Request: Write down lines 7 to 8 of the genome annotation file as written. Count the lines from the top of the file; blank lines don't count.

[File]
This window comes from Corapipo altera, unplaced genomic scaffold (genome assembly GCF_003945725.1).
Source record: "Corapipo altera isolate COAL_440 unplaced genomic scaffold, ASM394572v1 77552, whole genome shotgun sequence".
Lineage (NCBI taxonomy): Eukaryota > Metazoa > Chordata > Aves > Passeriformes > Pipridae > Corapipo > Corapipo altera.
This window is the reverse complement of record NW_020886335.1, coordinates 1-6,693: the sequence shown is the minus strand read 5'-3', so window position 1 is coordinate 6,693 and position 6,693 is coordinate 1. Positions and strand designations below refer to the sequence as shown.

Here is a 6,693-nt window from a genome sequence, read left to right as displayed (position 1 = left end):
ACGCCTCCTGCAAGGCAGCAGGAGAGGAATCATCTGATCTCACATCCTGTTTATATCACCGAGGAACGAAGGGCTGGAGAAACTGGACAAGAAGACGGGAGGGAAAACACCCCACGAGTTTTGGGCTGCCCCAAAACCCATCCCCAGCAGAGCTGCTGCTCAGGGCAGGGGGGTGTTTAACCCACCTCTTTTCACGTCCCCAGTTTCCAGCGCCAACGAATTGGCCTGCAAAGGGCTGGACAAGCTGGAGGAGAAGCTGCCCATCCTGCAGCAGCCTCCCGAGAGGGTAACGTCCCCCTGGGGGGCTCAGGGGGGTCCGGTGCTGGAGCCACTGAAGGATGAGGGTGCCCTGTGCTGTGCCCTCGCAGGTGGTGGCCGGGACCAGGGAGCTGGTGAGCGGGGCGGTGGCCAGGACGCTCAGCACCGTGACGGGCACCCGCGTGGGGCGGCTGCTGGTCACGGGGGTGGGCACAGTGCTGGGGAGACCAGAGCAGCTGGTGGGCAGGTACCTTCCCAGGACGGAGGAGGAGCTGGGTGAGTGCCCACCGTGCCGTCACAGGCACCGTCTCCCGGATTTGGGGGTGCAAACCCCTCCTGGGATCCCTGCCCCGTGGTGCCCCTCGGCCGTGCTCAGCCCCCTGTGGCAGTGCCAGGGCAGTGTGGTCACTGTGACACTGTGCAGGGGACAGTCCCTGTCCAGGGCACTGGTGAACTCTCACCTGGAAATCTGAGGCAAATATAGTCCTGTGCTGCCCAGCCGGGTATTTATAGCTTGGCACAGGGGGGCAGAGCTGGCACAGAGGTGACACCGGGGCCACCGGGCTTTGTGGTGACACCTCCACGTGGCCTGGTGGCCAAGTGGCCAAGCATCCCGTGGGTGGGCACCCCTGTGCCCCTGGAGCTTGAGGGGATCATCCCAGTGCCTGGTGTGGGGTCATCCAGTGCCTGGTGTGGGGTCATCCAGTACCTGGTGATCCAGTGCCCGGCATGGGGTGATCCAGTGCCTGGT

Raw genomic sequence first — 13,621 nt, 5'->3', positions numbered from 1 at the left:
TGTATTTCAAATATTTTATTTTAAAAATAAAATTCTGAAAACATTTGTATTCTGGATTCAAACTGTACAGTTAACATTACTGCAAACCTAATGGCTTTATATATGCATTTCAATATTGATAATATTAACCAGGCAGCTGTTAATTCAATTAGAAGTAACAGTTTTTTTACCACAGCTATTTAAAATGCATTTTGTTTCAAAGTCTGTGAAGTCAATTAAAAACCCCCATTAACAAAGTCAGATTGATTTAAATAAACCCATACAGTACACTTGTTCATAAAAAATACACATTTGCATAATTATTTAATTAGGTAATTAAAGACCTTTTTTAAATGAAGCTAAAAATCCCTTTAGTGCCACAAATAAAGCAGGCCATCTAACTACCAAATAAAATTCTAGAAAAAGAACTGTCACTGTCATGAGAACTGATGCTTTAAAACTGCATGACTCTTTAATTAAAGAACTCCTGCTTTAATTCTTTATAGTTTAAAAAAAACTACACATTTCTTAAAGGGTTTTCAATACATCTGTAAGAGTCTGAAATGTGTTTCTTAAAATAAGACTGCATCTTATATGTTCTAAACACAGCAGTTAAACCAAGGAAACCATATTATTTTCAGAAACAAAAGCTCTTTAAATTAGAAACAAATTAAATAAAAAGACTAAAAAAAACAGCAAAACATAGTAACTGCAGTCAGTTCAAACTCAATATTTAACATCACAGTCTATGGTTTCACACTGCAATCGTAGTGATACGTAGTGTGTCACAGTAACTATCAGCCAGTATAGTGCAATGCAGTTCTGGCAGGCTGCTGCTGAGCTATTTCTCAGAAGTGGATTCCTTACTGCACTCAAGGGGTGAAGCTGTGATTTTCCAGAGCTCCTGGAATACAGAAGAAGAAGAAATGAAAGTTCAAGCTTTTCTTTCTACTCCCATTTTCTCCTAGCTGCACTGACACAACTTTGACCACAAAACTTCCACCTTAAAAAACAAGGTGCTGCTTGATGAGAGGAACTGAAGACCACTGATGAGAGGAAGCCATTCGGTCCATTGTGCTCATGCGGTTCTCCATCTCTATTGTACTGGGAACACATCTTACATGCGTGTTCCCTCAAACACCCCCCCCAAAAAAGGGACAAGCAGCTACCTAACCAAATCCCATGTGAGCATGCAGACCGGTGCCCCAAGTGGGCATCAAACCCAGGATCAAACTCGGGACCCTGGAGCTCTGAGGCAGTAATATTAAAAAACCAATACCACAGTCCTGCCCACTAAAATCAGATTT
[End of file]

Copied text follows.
Raw genomic sequence first — 13,621 nt, 5'->3', positions numbered from 1 at the left:
TGTATTTCAAATATTTTATTTTAAAAATAAAATTCTGAAAACATTTGTATTCTGGATTCAAACTGTACAGTTAACATTACTGCAAACCTAATGGCTTTATATATGCATTTCAATATTGATAATATTAACCAGGCAGCTGTTAATTCAATTAGAAGTAACAGTTTTTTTACCACAGCTATTTAAAATGCATTTTGTTTCAAAGTCTGTGAAGTCAATTAAAAACCCCCATTAACAAAGTCAGATTGATTTAAATAAACCCATACAGTACACTTGTTCATAAAAAATACACATTTGCATAATTATTTAATTAGGTAATTAAAGACCTTTTTTAAATGAAGCTAAAAATCCCTTTAGTGCCACAAATAAAGCAGGCCATCTAACTACCAAATAAAATTCTAGAAAAAGAACTGTCACTGTCATGAGAACTGATGCTTTAAAACTGCATGACTCTTTAATTAAAGAACTCCTGCTTTAATTCTTTATAGTTTAAAAAAAACTACACATTTCTTAAAGGGTTTTCAATACATCTGTAAGAGTCTGAAATGTGTTTCTTAAAATAAGACTGCATCTTATATGTTCTAAACACAGCAGTTAAACCAAGGAAACCATATTATTTTCAGAAACAAAAGCTCTTTAAATTAGAAACAAATTAAATAAAAAGACTAAAAAAAACAGCAAAACATAGTAACTGCAGTCAGTTCAAACTCAATATTTAACATCACAGTCTATGGTTTCACACTGCAATCGTAGTGATACGTAGTGTGTCACAGTAACTATCAGCCAGTATAGTGCAATGCAGTTCTGGCAGGCTGCTGCTGAGCTATTTCTCAGAAGTGGATTCCTTACTGCACTCAAGGGGTGAAGCTGTGATTTTCCAGAGCTCCTGGAATACAGAAGAAGAAGAAATGAAAGTTCAAGCTTTTCTTTCTACTCCCATTTTCTCCTAGCTGCACTGACACAACTTTGACCACAAAACTTCCACCTTAAAAAACAAGGTGCTGCTTGATGAGAGGAACTGAAGACCACTGATGAGAGGAAGCCATTCGGTCCATTGTGCTCATGCGGTTCTCCATCTCTATTGTACTGGGAACACATCTTACATGCGTGTTCCCTCAAACACCCCCCCCAAAAAAGGGACAAGCAGCTACCTAACCAAATCCCATGTGAGCATGCAGACCGGTGCCCCAAGTGGGCATCAAACCCAGGATCAAACTCGGGACCCTGGAGCTCTGAGGCAGTAATATTAAAAAACCAATACCACAGTCCTGCCCACTAAAATCAGATTT